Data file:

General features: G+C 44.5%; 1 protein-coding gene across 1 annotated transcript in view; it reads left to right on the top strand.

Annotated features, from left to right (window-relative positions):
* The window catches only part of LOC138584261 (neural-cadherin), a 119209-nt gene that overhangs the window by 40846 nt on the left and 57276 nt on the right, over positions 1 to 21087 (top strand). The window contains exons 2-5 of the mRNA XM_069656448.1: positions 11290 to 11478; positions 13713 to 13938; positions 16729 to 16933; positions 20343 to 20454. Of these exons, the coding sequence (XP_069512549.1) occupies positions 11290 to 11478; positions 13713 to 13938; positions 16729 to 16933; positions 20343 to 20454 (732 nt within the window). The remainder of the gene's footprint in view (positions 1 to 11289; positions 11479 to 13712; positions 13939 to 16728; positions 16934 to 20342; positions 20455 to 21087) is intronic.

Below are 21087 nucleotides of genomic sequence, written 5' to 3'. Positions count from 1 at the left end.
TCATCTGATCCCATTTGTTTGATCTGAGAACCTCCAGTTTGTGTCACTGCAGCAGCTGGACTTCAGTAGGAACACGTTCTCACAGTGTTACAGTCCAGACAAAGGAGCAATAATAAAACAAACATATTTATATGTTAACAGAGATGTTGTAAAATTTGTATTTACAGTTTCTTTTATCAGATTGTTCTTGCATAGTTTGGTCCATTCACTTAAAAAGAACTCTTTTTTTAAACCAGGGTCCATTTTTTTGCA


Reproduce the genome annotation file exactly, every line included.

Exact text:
General features: G+C 44.5%; 1 protein-coding gene across 1 annotated transcript in view; it reads left to right on the top strand.

Annotated features, from left to right (window-relative positions):
* The window catches only part of LOC138584261 (neural-cadherin), a 119209-nt gene that overhangs the window by 40846 nt on the left and 57276 nt on the right, over positions 1 to 21087 (top strand). The window contains exons 2-5 of the mRNA XM_069656448.1: positions 11290 to 11478; positions 13713 to 13938; positions 16729 to 16933; positions 20343 to 20454. Of these exons, the coding sequence (XP_069512549.1) occupies positions 11290 to 11478; positions 13713 to 13938; positions 16729 to 16933; positions 20343 to 20454 (732 nt within the window). The remainder of the gene's footprint in view (positions 1 to 11289; positions 11479 to 13712; positions 13939 to 16728; positions 16934 to 20342; positions 20455 to 21087) is intronic.

Below are 21087 nucleotides of genomic sequence, written 5' to 3'. Positions count from 1 at the left end.
TCATCTGATCCCATTTGTTTGATCTGAGAACCTCCAGTTTGTGTCACTGCAGCAGCTGGACTTCAGTAGGAACACGTTCTCACAGTGTTACAGTCCAGACAAAGGAGCAATAATAAAACAAACATATTTATATGTTAACAGAGATGTTGTAAAATTTGTATTTACAGTTTCTTTTATCAGATTGTTCTTGCATAGTTTGGTCCATTCACTTAAAAAGAACTCTTTTTTTAAACCAGGGTCCATTTTTTTGCA